|All-American Girls Professional Baseball League|
February 8, 1921 |
|Career highlights and awards|
Betsy Jochum [″Sockum″] (born February 8, 1921) is a former outfielder and pitcher who played from 1943 through 1948 in the All-American Girls Professional Baseball League. Listed at 5' 7", 140 lb., she batted and threw right-handed.
A native of Cincinnati, Ohio, Jochum was one of the sixty original founding members of the All-American Girls Professional Baseball League. An ideal leadoff hitter, she was one of the fastest runners in the early years of the league and rarely struck out, fanning only 104 times in 2,401 plate appearances, which combined with a stellar defense and a strong and secure throwing arm. In addition, she was an All-Star, won a batting title, collected 354 stolen bases, and pitched a full season during her six seasons in the league.
Chewing gum magnate and Chicago Cubs owner Philip K. Wrigley decided, in 1942, to start a women's professional baseball league, concerned that the 1943 Major League Baseball season might be canceled because of World War II. Since the only organized ball for women in the country was softball, the league created a hybrid game which included both softball and baseball. Wrigley had scouts all over the United States, Canada and even Cuba signing girls for tryouts. About 500 girls attended the call. Of these, only 280 were invited to the final try-outs in Chicago, where 60 of them were chosen to become the first women to ever play professional baseball. The girls were placed on the rosters of four fifteen-player teams: Kenosha Comets, Racine Belles, Rockford Peaches and South Bend Blue Sox. The first spring training was set for May 17, 1943, at Wrigley Field. By then, the average full-time worker made $1,299 a year or about $25 a week, according to one estimate. Players in the All-American Girls Professional Baseball League were offered between $50 and $125 a week during a three-month, 108-game season. Of the six girls from Ohio who went to Chicago, Betsy Jochum and Dorothy Kamenshek were selected for the new league. Jochum was allocated to the Blue Sox and Kamenshek joined the Peaches.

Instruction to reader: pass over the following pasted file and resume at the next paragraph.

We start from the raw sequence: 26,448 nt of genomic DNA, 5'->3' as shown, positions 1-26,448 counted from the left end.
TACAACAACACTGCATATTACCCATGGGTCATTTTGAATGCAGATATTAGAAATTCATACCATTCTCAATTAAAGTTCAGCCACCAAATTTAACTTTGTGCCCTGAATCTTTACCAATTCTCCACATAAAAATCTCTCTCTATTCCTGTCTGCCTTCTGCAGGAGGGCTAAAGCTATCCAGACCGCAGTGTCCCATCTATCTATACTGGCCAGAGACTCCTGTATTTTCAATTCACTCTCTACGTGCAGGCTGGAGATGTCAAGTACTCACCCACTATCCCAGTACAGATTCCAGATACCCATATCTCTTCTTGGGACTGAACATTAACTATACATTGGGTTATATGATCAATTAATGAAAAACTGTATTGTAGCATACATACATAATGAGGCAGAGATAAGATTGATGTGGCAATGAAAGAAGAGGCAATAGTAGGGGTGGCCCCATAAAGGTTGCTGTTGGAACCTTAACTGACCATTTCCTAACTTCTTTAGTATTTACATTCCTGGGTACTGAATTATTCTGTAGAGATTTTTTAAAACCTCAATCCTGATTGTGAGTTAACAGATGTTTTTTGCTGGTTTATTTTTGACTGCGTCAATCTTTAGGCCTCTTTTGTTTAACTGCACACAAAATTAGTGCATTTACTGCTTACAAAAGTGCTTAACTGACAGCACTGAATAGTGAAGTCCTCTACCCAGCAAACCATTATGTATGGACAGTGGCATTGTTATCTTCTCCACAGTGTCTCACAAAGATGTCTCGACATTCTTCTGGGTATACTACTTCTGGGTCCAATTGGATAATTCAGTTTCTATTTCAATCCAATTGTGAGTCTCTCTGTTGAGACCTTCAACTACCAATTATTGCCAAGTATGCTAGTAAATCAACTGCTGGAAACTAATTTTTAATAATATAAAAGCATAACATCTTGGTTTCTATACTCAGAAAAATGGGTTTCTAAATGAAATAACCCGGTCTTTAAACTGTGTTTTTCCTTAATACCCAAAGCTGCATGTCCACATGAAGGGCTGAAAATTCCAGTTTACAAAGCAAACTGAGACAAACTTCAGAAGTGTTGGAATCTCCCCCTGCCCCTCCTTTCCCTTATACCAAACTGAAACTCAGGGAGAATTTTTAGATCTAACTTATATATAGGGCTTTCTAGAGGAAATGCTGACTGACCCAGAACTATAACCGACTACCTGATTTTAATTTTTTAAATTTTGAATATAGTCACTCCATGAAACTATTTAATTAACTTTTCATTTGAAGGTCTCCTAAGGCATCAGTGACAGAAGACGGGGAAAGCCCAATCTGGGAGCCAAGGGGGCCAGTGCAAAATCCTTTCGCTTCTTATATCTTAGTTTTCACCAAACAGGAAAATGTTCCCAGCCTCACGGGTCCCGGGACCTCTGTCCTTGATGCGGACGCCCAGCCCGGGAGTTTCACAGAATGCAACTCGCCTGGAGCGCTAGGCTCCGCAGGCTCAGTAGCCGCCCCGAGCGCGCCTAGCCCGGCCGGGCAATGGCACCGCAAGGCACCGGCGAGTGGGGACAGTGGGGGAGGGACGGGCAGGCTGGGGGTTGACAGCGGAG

Betsy was the daughter of Frank and Katherine Jochum, German-speaking Hungarians who immigrated to United States, landed at Ellis Island, and eventually arrived to Cincinnati, just before the World War began in 1917. Her father worked as a carpenter and cabinetmaker. She had an older brother, Nicholas, and her younger sister Frances. The siblings grew up together in a close household that held the value of family over anything else.
Jochum started playing sandlot ball by the time she turned eight and organized softball at age 12. During her student years at Hughes Center High School, she took part in many intramural athletic events offered for girls: basketball, volleyball, track and field and softball.
After graduating from high school, Jochum attended Cincinnati Business School and learned to operate the comptometer, the first commercially successful key-driven mechanical calculator. But Jochum came of age during the Great Depression when jobs were hard to find. She was forced to take an employment in a meat packing house, and played semi-professional softball on the company team in the Cincinnati League. The team participated in several national softball tournaments, including Chicago, Illinois. She also liked competing in Amateur Athletic Union track and field events such as the baseball throw. During a competition held in Connecticut in 1938, she posted a 276 feet mark which placed second only to Babe Zaharias, who threw the ball a national record of 296 feet. Later, she found a job in a dairy company doing comptometer work, earning $16 a week, before signing a contract for $50 per week to become an original member of the All-American Girls Professional Baseball League.